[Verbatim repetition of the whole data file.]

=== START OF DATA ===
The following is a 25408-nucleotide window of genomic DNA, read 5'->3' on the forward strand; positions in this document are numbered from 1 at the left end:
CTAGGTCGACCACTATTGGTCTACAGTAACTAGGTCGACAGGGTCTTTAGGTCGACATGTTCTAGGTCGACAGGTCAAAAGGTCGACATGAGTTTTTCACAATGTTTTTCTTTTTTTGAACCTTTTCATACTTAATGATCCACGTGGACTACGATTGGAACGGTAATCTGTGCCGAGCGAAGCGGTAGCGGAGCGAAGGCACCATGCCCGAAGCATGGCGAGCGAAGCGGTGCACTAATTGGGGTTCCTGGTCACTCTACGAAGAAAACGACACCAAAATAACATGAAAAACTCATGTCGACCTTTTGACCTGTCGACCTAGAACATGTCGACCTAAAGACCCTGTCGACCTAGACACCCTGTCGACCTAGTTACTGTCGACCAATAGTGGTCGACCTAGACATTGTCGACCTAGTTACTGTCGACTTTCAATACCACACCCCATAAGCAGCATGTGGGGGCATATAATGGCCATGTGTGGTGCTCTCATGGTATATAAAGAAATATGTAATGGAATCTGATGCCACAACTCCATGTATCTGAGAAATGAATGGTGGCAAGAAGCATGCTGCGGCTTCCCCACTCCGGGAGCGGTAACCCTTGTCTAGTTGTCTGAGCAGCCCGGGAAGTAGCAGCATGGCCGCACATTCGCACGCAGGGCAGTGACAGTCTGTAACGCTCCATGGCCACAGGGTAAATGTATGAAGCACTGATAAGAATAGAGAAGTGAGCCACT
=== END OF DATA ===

The following is a 25408-nucleotide window of genomic DNA, read 5'->3' on the forward strand; positions in this document are numbered from 1 at the left end:
CTAGGTCGACCACTATTGGTCTACAGTAACTAGGTCGACAGGGTCTTTAGGTCGACATGTTCTAGGTCGACAGGTCAAAAGGTCGACATGAGTTTTTCACAATGTTTTTCTTTTTTTGAACCTTTTCATACTTAATGATCCACGTGGACTACGATTGGAACGGTAATCTGTGCCGAGCGAAGCGGTAGCGGAGCGAAGGCACCATGCCCGAAGCATGGCGAGCGAAGCGGTGCACTAATTGGGGTTCCTGGTCACTCTACGAAGAAAACGACACCAAAATAACATGAAAAACTCATGTCGACCTTTTGACCTGTCGACCTAGAACATGTCGACCTAAAGACCCTGTCGACCTAGACACCCTGTCGACCTAGTTACTGTCGACCAATAGTGGTCGACCTAGACATTGTCGACCTAGTTACTGTCGACTTTCAATACCACACCCCATAAGCAGCATGTGGGGGCATATAATGGCCATGTGTGGTGCTCTCATGGTATATAAAGAAATATGTAATGGAATCTGATGCCACAACTCCATGTATCTGAGAAATGAATGGTGGCAAGAAGCATGCTGCGGCTTCCCCACTCCGGGAGCGGTAACCCTTGTCTAGTTGTCTGAGCAGCCCGGGAAGTAGCAGCATGGCCGCACATTCGCACGCAGGGCAGTGACAGTCTGTAACGCTCCATGGCCACAGGGTAAATGTATGAAGCACTGATAAGAATAGAGAAGTGAGCCACT